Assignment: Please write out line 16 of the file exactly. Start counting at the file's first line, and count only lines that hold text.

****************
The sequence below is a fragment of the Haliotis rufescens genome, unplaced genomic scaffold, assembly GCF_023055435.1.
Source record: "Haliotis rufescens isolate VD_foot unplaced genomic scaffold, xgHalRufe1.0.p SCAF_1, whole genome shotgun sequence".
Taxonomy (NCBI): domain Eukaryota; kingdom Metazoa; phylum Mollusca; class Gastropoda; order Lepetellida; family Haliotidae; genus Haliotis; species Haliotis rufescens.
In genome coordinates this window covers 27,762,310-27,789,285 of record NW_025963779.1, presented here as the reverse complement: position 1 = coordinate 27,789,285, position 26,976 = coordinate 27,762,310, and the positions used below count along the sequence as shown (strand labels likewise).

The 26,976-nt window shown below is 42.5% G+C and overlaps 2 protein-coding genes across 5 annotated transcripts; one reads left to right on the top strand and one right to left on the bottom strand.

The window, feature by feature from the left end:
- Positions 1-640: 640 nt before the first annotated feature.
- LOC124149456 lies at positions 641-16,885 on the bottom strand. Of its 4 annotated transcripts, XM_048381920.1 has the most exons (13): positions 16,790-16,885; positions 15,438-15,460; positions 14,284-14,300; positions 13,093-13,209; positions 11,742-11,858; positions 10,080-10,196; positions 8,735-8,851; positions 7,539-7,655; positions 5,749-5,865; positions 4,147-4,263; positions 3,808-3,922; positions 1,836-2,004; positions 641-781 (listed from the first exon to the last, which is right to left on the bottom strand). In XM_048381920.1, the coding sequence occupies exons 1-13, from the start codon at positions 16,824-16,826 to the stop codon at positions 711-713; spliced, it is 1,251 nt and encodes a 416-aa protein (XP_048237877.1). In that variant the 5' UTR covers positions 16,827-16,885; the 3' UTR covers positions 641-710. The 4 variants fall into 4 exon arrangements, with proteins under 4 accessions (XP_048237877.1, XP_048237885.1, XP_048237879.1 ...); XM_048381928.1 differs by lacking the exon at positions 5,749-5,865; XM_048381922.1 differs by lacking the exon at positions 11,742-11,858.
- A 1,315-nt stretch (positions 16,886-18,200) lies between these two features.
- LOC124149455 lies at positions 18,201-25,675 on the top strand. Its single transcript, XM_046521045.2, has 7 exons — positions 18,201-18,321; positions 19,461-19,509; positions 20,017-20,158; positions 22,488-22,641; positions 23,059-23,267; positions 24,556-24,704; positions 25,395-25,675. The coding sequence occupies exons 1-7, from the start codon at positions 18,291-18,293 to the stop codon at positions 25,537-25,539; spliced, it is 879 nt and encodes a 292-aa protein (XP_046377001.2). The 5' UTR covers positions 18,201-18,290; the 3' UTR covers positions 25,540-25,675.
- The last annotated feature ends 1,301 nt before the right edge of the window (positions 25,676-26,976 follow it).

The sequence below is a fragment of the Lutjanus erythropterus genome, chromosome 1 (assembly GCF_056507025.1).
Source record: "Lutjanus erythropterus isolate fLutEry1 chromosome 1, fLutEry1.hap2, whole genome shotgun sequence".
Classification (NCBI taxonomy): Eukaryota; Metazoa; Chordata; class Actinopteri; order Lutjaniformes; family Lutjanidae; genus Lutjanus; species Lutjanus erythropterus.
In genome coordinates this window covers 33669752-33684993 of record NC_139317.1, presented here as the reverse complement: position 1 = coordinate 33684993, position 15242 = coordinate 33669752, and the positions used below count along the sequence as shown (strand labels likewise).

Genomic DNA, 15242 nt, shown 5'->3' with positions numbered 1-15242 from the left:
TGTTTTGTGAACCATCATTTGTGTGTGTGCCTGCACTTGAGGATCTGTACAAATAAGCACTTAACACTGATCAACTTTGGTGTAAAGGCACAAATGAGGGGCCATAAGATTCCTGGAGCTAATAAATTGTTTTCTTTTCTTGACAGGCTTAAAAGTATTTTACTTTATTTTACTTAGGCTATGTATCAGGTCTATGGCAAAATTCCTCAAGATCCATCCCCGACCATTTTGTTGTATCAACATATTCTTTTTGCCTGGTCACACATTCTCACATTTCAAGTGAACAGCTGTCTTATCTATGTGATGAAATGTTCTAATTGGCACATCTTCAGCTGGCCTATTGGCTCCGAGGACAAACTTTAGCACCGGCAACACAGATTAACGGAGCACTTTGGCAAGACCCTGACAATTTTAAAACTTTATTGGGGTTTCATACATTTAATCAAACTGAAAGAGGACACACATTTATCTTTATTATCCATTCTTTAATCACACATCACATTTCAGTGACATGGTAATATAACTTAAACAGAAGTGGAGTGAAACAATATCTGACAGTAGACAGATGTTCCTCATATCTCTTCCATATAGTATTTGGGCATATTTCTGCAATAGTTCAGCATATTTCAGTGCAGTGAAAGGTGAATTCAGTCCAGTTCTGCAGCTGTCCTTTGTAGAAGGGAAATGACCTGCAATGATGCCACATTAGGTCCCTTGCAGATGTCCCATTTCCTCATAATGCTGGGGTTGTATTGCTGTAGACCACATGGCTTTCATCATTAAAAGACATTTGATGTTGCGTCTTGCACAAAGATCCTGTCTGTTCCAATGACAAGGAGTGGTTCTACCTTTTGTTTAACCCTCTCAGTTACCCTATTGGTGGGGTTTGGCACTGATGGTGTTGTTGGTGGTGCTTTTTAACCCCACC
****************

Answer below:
Genomic DNA, 15242 nt, shown 5'->3' with positions numbered 1-15242 from the left: